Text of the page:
Friday, April 9, 2010

Why I Think "God" Is the Problem

I think "God" is a problem for humans, because God, if he exists, is beyond our capacity to verify. And because there are so many ways in which God has been understood, it only leads to endless speculations.

Those that think that God has given them special priviledge or rights can act arrogantly or presumptively toward others, who differ in their understandings. And those that think that God has revealed all that needs to be known in scriptures, are doubly dangerous.

Some have thought that "God" was a projection of our wishes, others think that "God" is a fulfillment of our wishes. These views are underwritten by psychological science.

Anthropologists understand myth as a cultural value in describing "God" and these myths bring meaning to life in various cultural contexts. But, is meaning important when meaning skews the real world of values?

Sociologists understand that communities of faith are ways that humans find significance, value and belonging and sometimes, even their very identity. But, the basis of our identity is multi-dimensional. We are identified by our families of origin, our religion, our country, our friends, our social connections, our jobs, our personalities, and what we value most.

Each of these social sciences are not interested in whether there is really a "real God" who exists, but the practical reasons, and implications of such belief.

If one believes that family is the most basic foundation of identity, an individual's life is formed by the values that are held within the family. But, American society has dissolved family connections through many avenues of pursuing the American Dream. And the pursuit of the American Dream has led to countless divorce, child neglect, blended families, domestic abuse, and a de-valueing of family, as a whole.

The child so formed in such an environment of disorder and chaos, leaves the child with little to identify with, and a depth of loss that cannot be filled easily with finding other solutions. These need a healthy dose of therapy and help from others in society.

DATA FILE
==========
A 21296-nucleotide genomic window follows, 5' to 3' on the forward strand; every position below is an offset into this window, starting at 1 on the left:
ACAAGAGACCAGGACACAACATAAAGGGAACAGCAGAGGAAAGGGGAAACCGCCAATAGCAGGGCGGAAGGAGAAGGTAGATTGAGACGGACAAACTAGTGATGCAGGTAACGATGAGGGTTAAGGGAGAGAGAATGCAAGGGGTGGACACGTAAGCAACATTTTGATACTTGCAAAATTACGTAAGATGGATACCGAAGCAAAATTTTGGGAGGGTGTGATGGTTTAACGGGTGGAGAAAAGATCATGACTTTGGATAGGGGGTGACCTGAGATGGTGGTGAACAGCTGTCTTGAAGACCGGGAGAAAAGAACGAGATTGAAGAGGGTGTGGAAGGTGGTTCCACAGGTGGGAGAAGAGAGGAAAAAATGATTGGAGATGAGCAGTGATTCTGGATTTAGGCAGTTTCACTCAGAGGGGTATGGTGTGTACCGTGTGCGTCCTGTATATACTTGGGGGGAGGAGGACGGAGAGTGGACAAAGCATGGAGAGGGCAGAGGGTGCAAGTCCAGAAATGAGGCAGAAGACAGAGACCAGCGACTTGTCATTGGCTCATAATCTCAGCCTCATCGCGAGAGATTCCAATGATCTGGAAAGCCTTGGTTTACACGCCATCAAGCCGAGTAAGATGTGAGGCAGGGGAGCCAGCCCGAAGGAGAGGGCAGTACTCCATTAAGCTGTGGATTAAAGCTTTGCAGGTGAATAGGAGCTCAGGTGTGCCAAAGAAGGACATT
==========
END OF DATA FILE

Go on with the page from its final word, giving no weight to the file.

These children can experience osterizicism and criticism from the "Chrstian world" where things are "nice and neat". The attitude can be: "What's wrong with "That" family", or " We don't want our children to be influenced by "them". The child so labelled suffers doubly from isolation and a sense that everything is their fault.

So, "God" is useful to promote moral outrage at those who need what society needs to give. The "Christian Ideal" is seldom the real truth of the matter, no matter how devout or devoted. And Christians should be honest about this. Otherwise, there is no hope for anyone.

"God" is useless, as far as I am concerned for real solutions in the real world. Christians need to stop running to be "christian" and attempt to be human and learn to be a real person in a real world with real needs.

I used to believe in "God" as anesthesia to my pain. And I used "God" as a replacement for self-acceptance and coming to terms with reality. If God accepted me, then I could have permission to accept myself. But, self-acceptance is taking responsibility for one's own personal choices and decisions and not looking to communities, whether of faith or not, to validate one's choice, and commitments.

Reality is painful because there are many problems in the world and no theology, scripture, doctrine, church, or christian will "fix it", because the world is broken beyond repair. And our only hope is recognizing that and being there for another, while attempting to rectify what we personally think will help most.

No comments: